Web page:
health. Some of the actions local governments can take to make these changes happen are listed below. (Chapters 4 and 5, respectively, outline more specific actions that can be taken to promote healthful eating and physical activity.)
Improve coordination among agencies and organizations whose activities address determinants of health in such areas as education, housing, planning, agriculture, employment, and economic development.
Engage with communities in planning and implementing actions to improve health and health equity.
Find ways to increase the availability of healthy, affordable food in underserved communities and reduce access to unhealthy foods.
Create a built environment that encourages walking, cycling, and other physical activity.
Consider cultural barriers that keep lower-income, minority, and immigrant populations from purchasing healthier foods or seeking opportunities for physical activity.
Work with community partners to identify and build upon cultural assets, such as dance traditions or gardening for groups with a rich farming heritage.
Finally, it is important to recognize that many decisions made by local governments that appear unrelated to childhood obesity actually may have a significant effect. For example, decisions about employee income, education, public assistance, housing assistance, affordable housing plans, transportation, health insurance, commercial development, community involvement in government and decision making, and community policing, to name a few, may have positive or negative impacts on the prevalence of childhood obesity overall and especially among those who are most vulnerable.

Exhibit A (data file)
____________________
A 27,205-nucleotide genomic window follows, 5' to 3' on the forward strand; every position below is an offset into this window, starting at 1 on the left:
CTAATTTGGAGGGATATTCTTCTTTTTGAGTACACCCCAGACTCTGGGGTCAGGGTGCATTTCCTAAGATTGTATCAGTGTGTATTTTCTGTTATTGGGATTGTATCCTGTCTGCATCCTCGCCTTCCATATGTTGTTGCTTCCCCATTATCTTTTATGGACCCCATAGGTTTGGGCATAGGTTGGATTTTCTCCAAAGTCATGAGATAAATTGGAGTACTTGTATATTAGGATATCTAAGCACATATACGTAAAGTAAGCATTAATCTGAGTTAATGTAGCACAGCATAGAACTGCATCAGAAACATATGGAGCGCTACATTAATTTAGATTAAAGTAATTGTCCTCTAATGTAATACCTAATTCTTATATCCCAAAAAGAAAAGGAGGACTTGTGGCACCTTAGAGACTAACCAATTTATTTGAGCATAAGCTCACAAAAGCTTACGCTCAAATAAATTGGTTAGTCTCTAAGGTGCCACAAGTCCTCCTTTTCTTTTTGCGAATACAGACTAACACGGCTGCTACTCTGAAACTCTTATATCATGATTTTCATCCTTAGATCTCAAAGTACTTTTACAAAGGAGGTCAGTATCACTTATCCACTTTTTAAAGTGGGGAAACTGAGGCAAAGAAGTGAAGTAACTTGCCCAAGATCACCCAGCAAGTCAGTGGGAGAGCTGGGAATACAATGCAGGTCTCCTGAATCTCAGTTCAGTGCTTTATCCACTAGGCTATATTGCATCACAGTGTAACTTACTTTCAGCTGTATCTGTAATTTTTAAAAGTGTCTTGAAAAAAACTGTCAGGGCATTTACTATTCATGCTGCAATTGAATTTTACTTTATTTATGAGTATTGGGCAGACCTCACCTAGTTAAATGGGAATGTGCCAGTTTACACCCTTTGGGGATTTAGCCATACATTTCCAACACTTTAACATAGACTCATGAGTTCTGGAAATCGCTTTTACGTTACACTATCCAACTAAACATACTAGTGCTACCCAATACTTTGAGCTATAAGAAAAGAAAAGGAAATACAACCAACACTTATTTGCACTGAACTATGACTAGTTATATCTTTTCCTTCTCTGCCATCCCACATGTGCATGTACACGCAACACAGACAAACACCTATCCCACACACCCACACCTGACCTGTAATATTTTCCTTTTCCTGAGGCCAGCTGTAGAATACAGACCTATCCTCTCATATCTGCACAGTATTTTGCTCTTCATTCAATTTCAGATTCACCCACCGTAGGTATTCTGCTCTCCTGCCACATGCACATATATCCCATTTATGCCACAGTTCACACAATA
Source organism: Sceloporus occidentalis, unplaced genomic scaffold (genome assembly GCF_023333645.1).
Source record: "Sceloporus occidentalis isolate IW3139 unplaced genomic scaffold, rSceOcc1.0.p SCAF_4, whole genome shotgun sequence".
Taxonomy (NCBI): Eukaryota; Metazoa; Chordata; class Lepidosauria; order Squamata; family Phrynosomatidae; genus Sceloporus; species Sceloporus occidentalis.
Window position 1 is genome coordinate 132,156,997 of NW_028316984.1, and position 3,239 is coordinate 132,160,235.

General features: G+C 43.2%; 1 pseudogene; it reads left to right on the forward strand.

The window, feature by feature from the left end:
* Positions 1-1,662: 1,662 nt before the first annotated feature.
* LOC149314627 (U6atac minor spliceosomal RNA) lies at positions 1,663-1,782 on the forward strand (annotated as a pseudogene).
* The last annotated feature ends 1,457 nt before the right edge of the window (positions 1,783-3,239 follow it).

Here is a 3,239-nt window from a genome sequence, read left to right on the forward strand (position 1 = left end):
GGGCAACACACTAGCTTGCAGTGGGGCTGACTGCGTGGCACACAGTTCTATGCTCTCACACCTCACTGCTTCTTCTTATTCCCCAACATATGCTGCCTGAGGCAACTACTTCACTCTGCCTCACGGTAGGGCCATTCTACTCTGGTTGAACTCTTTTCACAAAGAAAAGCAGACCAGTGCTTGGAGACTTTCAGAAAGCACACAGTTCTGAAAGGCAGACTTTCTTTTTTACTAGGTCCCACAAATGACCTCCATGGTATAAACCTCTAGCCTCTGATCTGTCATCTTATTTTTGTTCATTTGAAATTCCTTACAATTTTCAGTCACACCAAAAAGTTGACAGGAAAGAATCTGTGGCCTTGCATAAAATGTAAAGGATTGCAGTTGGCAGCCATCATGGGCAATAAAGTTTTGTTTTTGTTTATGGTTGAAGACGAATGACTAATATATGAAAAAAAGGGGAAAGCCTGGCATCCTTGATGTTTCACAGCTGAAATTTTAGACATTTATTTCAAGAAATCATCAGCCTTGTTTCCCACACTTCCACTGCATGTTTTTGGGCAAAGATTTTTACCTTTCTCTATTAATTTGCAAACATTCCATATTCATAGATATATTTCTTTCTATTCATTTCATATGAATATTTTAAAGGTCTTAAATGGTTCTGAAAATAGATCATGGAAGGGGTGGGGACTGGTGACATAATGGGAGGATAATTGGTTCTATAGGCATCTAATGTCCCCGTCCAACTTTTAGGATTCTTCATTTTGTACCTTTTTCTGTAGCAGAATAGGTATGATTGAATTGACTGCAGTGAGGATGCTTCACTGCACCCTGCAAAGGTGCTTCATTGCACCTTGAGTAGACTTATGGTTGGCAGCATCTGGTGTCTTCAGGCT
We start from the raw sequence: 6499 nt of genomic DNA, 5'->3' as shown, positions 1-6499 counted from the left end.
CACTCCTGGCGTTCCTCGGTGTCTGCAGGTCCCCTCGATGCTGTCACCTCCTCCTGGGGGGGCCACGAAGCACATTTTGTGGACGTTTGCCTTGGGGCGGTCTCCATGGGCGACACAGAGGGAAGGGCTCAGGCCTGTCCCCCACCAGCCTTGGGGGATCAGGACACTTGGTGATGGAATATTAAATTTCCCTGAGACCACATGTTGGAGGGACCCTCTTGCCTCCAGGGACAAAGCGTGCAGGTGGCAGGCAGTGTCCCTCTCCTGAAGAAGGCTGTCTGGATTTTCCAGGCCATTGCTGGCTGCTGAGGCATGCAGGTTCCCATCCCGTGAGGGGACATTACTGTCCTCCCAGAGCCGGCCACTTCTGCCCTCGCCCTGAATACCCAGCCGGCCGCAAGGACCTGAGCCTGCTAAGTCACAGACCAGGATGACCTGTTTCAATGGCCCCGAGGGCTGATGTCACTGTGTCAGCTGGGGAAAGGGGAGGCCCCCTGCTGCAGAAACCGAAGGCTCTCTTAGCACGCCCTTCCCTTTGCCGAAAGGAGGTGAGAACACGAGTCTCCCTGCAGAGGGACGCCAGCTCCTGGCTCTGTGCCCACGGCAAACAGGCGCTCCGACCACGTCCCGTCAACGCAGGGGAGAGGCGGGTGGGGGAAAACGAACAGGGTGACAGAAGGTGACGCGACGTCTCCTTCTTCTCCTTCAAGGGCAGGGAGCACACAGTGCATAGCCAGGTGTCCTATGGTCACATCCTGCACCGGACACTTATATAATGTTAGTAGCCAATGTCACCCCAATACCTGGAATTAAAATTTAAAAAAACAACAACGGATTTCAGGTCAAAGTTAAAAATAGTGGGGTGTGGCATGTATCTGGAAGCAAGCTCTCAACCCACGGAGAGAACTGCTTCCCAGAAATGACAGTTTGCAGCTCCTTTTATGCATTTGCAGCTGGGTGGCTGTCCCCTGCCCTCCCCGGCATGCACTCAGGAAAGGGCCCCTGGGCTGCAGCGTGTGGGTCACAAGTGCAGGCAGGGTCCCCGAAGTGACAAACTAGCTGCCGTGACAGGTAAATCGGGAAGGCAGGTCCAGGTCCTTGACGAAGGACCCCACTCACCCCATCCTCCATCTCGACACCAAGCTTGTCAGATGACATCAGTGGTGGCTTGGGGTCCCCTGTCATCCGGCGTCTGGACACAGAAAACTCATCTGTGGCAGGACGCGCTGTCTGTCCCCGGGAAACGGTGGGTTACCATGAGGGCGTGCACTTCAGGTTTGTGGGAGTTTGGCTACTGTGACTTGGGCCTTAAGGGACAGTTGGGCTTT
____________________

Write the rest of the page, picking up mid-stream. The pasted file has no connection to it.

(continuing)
Viewing local government decision making through a health equity lens is fundamental to preventing childhood obesity and promoting health equity. This is a matter of ethics and fairness, but it is also a practical necessity because of the financial and human costs associated with obesity. Efforts aimed at preventing childhood obesity should target those areas of the community where the problem is greatest and where social, economic, and environmental factors appear to promote obesity and act as barriers to its prevention. As policy makers and community partners review the strategies and action steps offered in this report, they should focus on those actions that are most likely to lessen health disparities related to childhood obesity and to bring the community’s children and their families closer to a state of health equity.